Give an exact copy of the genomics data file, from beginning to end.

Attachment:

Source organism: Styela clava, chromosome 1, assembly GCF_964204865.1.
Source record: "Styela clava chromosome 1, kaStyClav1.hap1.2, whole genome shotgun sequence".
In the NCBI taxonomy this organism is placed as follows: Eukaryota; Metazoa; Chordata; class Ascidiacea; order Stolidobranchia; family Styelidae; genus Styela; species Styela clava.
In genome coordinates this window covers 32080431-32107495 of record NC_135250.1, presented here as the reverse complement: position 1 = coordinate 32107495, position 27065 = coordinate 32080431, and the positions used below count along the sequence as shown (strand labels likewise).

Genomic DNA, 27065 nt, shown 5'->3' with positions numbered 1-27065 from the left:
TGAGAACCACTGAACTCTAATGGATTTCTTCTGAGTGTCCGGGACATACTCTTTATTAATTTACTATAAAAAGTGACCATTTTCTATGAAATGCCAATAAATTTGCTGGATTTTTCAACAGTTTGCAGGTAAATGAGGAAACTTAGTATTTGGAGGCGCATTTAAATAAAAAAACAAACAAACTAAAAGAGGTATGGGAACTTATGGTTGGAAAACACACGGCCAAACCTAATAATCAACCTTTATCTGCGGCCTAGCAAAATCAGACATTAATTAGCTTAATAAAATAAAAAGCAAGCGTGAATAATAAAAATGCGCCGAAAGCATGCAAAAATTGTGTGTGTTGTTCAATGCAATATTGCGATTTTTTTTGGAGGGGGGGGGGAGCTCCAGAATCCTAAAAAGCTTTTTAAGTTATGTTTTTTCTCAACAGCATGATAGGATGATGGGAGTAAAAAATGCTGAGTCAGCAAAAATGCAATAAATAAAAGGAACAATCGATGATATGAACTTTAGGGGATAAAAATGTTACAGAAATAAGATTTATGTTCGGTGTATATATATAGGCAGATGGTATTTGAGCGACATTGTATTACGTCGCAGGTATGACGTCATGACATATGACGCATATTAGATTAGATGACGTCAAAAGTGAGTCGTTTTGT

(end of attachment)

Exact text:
Source organism: Styela clava, chromosome 1, assembly GCF_964204865.1.
Source record: "Styela clava chromosome 1, kaStyClav1.hap1.2, whole genome shotgun sequence".
In the NCBI taxonomy this organism is placed as follows: Eukaryota; Metazoa; Chordata; class Ascidiacea; order Stolidobranchia; family Styelidae; genus Styela; species Styela clava.
In genome coordinates this window covers 32080431-32107495 of record NC_135250.1, presented here as the reverse complement: position 1 = coordinate 32107495, position 27065 = coordinate 32080431, and the positions used below count along the sequence as shown (strand labels likewise).

Genomic DNA, 27065 nt, shown 5'->3' with positions numbered 1-27065 from the left:
TGAGAACCACTGAACTCTAATGGATTTCTTCTGAGTGTCCGGGACATACTCTTTATTAATTTACTATAAAAAGTGACCATTTTCTATGAAATGCCAATAAATTTGCTGGATTTTTCAACAGTTTGCAGGTAAATGAGGAAACTTAGTATTTGGAGGCGCATTTAAATAAAAAAACAAACAAACTAAAAGAGGTATGGGAACTTATGGTTGGAAAACACACGGCCAAACCTAATAATCAACCTTTATCTGCGGCCTAGCAAAATCAGACATTAATTAGCTTAATAAAATAAAAAGCAAGCGTGAATAATAAAAATGCGCCGAAAGCATGCAAAAATTGTGTGTGTTGTTCAATGCAATATTGCGATTTTTTTTGGAGGGGGGGGGGAGCTCCAGAATCCTAAAAAGCTTTTTAAGTTATGTTTTTTCTCAACAGCATGATAGGATGATGGGAGTAAAAAATGCTGAGTCAGCAAAAATGCAATAAATAAAAGGAACAATCGATGATATGAACTTTAGGGGATAAAAATGTTACAGAAATAAGATTTATGTTCGGTGTATATATATAGGCAGATGGTATTTGAGCGACATTGTATTACGTCGCAGGTATGACGTCATGACATATGACGCATATTAGATTAGATGACGTCAAAAGTGAGTCGTTTTGT